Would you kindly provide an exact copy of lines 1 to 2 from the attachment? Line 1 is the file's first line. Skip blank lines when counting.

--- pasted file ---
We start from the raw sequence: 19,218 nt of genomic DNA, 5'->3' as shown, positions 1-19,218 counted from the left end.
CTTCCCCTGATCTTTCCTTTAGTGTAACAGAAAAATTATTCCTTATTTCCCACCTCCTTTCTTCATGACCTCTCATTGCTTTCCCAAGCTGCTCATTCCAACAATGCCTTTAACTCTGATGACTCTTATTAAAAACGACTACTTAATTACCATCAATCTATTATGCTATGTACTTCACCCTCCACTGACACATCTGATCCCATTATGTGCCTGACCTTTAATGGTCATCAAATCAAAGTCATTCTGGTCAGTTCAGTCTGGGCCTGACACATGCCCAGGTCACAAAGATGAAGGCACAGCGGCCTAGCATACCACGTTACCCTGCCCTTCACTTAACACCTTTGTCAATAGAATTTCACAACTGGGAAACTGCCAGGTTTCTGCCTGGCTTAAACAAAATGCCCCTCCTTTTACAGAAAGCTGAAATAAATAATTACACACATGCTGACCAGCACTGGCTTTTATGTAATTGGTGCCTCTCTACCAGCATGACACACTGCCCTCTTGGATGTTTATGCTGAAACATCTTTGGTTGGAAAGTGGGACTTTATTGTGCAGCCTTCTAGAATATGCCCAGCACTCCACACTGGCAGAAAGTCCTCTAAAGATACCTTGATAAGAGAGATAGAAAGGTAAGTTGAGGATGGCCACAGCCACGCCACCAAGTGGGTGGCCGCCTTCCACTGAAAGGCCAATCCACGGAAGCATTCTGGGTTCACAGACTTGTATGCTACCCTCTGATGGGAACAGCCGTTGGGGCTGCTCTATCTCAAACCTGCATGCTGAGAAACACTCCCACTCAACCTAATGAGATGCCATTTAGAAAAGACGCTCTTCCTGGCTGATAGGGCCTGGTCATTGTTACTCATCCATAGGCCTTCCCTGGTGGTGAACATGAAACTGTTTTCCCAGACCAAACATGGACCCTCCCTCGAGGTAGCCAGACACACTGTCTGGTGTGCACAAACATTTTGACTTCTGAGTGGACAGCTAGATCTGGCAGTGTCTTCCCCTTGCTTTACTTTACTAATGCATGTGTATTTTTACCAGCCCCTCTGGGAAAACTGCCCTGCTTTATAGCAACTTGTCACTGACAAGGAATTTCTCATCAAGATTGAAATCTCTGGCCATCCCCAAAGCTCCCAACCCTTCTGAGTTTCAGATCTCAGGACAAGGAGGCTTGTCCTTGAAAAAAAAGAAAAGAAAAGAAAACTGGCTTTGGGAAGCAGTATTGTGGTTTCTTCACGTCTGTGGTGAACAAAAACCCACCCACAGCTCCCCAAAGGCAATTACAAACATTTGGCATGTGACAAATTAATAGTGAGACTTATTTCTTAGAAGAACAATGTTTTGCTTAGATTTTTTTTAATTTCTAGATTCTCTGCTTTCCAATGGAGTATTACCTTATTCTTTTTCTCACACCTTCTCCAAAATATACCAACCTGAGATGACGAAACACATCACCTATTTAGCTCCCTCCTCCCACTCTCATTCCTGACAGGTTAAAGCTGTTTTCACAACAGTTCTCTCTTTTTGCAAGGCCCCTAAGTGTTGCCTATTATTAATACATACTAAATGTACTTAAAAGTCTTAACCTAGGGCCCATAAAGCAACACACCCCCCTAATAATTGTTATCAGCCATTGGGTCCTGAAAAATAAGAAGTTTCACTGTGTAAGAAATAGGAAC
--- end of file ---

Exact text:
We start from the raw sequence: 19,218 nt of genomic DNA, 5'->3' as shown, positions 1-19,218 counted from the left end.
CTTCCCCTGATCTTTCCTTTAGTGTAACAGAAAAATTATTCCTTATTTCCCACCTCCTTTCTTCATGACCTCTCATTGCTTTCCCAAGCTGCTCATTCCAACAATGCCTTTAACTCTGATGACTCTTATTAAAAACGACTACTTAATTACCATCAATCTATTATGCTATGTACTTCACCCTCCACTGACACATCTGATCCCATTATGTGCCTGACCTTTAATGGTCATCAAATCAAAGTCATTCTGGTCAGTTCAGTCTGGGCCTGACACATGCCCAGGTCACAAAGATGAAGGCACAGCGGCCTAGCATACCACGTTACCCTGCCCTTCACTTAACACCTTTGTCAATAGAATTTCACAACTGGGAAACTGCCAGGTTTCTGCCTGGCTTAAACAAAATGCCCCTCCTTTTACAGAAAGCTGAAATAAATAATTACACACATGCTGACCAGCACTGGCTTTTATGTAATTGGTGCCTCTCTACCAGCATGACACACTGCCCTCTTGGATGTTTATGCTGAAACATCTTTGGTTGGAAAGTGGGACTTTATTGTGCAGCCTTCTAGAATATGCCCAGCACTCCACACTGGCAGAAAGTCCTCTAAAGATACCTTGATAAGAGAGATAGAAAGGTAAGTTGAGGATGGCCACAGCCACGCCACCAAGTGGGTGGCCGCCTTCCACTGAAAGGCCAATCCACGGAAGCATTCTGGGTTCACAGACTTGTATGCTACCCTCTGATGGGAACAGCCGTTGGGGCTGCTCTATCTCAAACCTGCATGCTGAGAAACACTCCCACTCAACCTAATGAGATGCCATTTAGAAAAGACGCTCTTCCTGGCTGATAGGGCCTGGTCATTGTTACTCATCCATAGGCCTTCCCTGGTGGTGAACATGAAACTGTTTTCCCAGACCAAACATGGACCCTCCCTCGAGGTAGCCAGACACACTGTCTGGTGTGCACAAACATTTTGACTTCTGAGTGGACAGCTAGATCTGGCAGTGTCTTCCCCTTGCTTTACTTTACTAATGCATGTGTATTTTTACCAGCCCCTCTGGGAAAACTGCCCTGCTTTATAGCAACTTGTCACTGACAAGGAATTTCTCATCAAGATTGAAATCTCTGGCCATCCCCAAAGCTCCCAACCCTTCTGAGTTTCAGATCTCAGGACAAGGAGGCTTGTCCTTGAAAAAAAAGAAAAGAAAAGAAAACTGGCTTTGGGAAGCAGTATTGTGGTTTCTTCACGTCTGTGGTGAACAAAAACCCACCCACAGCTCCCCAAAGGCAATTACAAACATTTGGCATGTGACAAATTAATAGTGAGACTTATTTCTTAGAAGAACAATGTTTTGCTTAGATTTTTTTTAATTTCTAGATTCTCTGCTTTCCAATGGAGTATTACCTTATTCTTTTTCTCACACCTTCTCCAAAATATACCAACCTGAGATGACGAAACACATCACCTATTTAGCTCCCTCCTCCCACTCTCATTCCTGACAGGTTAAAGCTGTTTTCACAACAGTTCTCTCTTTTTGCAAGGCCCCTAAGTGTTGCCTATTATTAATACATACTAAATGTACTTAAAAGTCTTAACCTAGGGCCCATAAAGCAACACACCCCCCTAATAATTGTTATCAGCCATTGGGTCCTGAAAAATAAGAAGTTTCACTGTGTAAGAAATAGGAAC